It began harmlessly enough. A couple of saucepans, lined up on the kitchen table. She admired them while she was having a coffee mid-afternoon. Sometimes she did the Charleston for them in her flapper outfits. She was the Clara Bow of saucepans, and she was young, and it was - well, really quite fun.*
They were, after all, Wear-Ever. That's the bee's knees, Wear-Ever. Shiny. Durable. "Friendly to food," the ads said. It's nice to be friendly, isn't it? And - well, she just liked looking at them, OK? Was that so wrong?
It's not like she was hurting anyone. It's not like she was throwing them at Mr. America's head when he didn't eat up all his creamed onions or anything.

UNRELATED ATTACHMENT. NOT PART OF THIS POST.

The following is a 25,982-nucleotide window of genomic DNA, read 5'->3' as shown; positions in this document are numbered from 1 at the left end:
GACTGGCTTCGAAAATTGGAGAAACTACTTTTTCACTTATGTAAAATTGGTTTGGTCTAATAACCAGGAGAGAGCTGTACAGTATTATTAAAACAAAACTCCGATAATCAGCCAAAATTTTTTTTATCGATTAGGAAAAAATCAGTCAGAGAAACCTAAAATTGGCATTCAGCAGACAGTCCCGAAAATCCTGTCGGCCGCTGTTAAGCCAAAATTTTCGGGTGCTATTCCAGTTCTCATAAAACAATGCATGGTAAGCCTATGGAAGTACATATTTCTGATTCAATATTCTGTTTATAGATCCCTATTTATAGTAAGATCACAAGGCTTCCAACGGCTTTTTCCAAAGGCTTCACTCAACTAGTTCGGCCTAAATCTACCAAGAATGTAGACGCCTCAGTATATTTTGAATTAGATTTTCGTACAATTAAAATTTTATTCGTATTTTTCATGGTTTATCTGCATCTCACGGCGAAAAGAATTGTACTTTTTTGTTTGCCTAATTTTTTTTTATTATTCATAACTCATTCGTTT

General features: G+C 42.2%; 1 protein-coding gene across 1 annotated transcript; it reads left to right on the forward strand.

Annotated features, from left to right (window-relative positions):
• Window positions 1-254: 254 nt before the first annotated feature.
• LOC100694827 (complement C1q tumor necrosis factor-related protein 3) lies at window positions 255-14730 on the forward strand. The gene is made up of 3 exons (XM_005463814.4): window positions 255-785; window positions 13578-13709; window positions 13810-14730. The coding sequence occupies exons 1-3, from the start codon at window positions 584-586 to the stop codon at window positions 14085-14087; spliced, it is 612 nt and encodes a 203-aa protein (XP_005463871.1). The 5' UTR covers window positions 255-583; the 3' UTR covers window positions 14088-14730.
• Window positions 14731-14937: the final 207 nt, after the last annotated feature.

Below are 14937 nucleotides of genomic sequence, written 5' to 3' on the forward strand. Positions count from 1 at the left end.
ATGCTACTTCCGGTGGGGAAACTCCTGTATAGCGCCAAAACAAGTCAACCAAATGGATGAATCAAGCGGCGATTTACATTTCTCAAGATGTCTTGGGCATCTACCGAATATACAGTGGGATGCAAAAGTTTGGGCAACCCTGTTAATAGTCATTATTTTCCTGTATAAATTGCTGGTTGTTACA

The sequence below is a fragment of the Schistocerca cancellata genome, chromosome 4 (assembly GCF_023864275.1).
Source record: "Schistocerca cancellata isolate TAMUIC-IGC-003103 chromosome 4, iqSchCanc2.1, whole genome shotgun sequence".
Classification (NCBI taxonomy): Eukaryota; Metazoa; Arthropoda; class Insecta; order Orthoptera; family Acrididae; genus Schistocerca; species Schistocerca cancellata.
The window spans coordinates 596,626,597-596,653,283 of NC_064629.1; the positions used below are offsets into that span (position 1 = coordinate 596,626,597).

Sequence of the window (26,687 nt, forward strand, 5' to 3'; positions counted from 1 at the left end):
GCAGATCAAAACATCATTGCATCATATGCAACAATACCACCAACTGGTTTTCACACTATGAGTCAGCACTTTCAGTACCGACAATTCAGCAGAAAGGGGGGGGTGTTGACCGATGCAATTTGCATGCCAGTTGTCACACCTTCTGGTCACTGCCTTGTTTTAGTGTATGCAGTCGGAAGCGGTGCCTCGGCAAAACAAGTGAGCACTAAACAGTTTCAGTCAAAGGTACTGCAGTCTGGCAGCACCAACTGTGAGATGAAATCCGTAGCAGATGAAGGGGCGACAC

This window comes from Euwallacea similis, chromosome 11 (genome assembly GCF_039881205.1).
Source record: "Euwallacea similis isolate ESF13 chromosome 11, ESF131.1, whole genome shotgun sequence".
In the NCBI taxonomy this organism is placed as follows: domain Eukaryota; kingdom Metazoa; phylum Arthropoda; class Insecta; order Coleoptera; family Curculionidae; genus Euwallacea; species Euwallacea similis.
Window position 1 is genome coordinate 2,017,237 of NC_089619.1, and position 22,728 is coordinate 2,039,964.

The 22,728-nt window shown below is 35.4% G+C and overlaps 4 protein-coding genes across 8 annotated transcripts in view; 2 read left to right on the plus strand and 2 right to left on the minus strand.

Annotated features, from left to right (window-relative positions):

But as the years went on, things got a little - strange. She always asked for Wear-Ever for Christmas and birthday presents. "It's what I want, dear," she'd say, poised with the shiny coffee pot held menacingly high in one hand.
And now it's 1956 and things have come down to this. Coffee klatsches on the living room rug with dozens of her shiny little friends. See how they all cluster around Mrs. A., resplendent in her best pink ballgown.
Better get a few more coffee cups out, though. I imagine that the whistling kettle and the deep fryer get awfully upset when they feel left out. And the double boiler would like a sugar cookie, if you haven't eaten them all, instead of those creamed onions.
* I realize that the 1920s flapper would only be 30 years away from 1956, not 56 years. Hence, my favorite four words-for-writers: willing suspension of disbelief! Thank you and good night.
A thousand thanks to Lisanne at Flickr for this one, from a 1956 Good Housekeeping.